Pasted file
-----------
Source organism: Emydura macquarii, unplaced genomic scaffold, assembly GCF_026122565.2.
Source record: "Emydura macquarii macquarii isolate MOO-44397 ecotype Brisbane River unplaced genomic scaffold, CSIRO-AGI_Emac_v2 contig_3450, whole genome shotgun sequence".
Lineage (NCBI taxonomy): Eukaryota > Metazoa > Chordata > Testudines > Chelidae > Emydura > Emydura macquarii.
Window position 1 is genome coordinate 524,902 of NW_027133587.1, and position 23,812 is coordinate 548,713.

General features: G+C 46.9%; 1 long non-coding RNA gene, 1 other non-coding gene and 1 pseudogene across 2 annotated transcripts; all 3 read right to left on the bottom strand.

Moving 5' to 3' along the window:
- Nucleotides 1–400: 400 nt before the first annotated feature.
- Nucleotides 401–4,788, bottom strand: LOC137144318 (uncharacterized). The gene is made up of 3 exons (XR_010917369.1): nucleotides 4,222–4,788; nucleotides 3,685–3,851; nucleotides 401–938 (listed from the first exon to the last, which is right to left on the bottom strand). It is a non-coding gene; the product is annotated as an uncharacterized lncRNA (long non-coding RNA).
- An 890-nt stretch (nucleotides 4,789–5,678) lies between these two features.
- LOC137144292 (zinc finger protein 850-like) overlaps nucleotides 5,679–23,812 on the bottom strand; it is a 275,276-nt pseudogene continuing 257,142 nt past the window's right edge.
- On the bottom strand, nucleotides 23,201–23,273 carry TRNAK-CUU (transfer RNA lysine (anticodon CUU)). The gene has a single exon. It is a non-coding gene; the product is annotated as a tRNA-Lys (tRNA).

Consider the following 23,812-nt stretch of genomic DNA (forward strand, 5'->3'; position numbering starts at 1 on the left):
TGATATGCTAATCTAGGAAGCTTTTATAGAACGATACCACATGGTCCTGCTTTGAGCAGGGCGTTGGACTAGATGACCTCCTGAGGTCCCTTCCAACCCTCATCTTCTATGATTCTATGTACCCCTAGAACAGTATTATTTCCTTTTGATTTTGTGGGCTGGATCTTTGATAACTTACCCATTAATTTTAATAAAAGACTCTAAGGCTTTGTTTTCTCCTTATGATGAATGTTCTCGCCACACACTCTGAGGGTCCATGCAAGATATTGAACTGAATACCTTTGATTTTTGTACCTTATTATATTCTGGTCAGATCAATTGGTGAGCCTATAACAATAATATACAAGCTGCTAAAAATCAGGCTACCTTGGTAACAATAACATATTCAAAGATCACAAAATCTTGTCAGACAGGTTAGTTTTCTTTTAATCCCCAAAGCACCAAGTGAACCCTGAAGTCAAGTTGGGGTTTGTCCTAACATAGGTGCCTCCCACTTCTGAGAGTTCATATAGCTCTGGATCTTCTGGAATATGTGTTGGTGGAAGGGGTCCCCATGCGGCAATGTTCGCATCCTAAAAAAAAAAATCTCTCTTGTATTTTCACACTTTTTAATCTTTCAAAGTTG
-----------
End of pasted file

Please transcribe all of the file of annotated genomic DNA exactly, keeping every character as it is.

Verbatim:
Source organism: Emydura macquarii, unplaced genomic scaffold, assembly GCF_026122565.2.
Source record: "Emydura macquarii macquarii isolate MOO-44397 ecotype Brisbane River unplaced genomic scaffold, CSIRO-AGI_Emac_v2 contig_3450, whole genome shotgun sequence".
Lineage (NCBI taxonomy): Eukaryota > Metazoa > Chordata > Testudines > Chelidae > Emydura > Emydura macquarii.
Window position 1 is genome coordinate 524,902 of NW_027133587.1, and position 23,812 is coordinate 548,713.

General features: G+C 46.9%; 1 long non-coding RNA gene, 1 other non-coding gene and 1 pseudogene across 2 annotated transcripts; all 3 read right to left on the bottom strand.

Moving 5' to 3' along the window:
- Nucleotides 1–400: 400 nt before the first annotated feature.
- Nucleotides 401–4,788, bottom strand: LOC137144318 (uncharacterized). The gene is made up of 3 exons (XR_010917369.1): nucleotides 4,222–4,788; nucleotides 3,685–3,851; nucleotides 401–938 (listed from the first exon to the last, which is right to left on the bottom strand). It is a non-coding gene; the product is annotated as an uncharacterized lncRNA (long non-coding RNA).
- An 890-nt stretch (nucleotides 4,789–5,678) lies between these two features.
- LOC137144292 (zinc finger protein 850-like) overlaps nucleotides 5,679–23,812 on the bottom strand; it is a 275,276-nt pseudogene continuing 257,142 nt past the window's right edge.
- On the bottom strand, nucleotides 23,201–23,273 carry TRNAK-CUU (transfer RNA lysine (anticodon CUU)). The gene has a single exon. It is a non-coding gene; the product is annotated as a tRNA-Lys (tRNA).

Consider the following 23,812-nt stretch of genomic DNA (forward strand, 5'->3'; position numbering starts at 1 on the left):
TGATATGCTAATCTAGGAAGCTTTTATAGAACGATACCACATGGTCCTGCTTTGAGCAGGGCGTTGGACTAGATGACCTCCTGAGGTCCCTTCCAACCCTCATCTTCTATGATTCTATGTACCCCTAGAACAGTATTATTTCCTTTTGATTTTGTGGGCTGGATCTTTGATAACTTACCCATTAATTTTAATAAAAGACTCTAAGGCTTTGTTTTCTCCTTATGATGAATGTTCTCGCCACACACTCTGAGGGTCCATGCAAGATATTGAACTGAATACCTTTGATTTTTGTACCTTATTATATTCTGGTCAGATCAATTGGTGAGCCTATAACAATAATATACAAGCTGCTAAAAATCAGGCTACCTTGGTAACAATAACATATTCAAAGATCACAAAATCTTGTCAGACAGGTTAGTTTTCTTTTAATCCCCAAAGCACCAAGTGAACCCTGAAGTCAAGTTGGGGTTTGTCCTAACATAGGTGCCTCCCACTTCTGAGAGTTCATATAGCTCTGGATCTTCTGGAATATGTGTTGGTGGAAGGGGTCCCCATGCGGCAATGTTCGCATCCTAAAAAAAAAAATCTCTCTTGTATTTTCACACTTTTTAATCTTTCAAAGTTG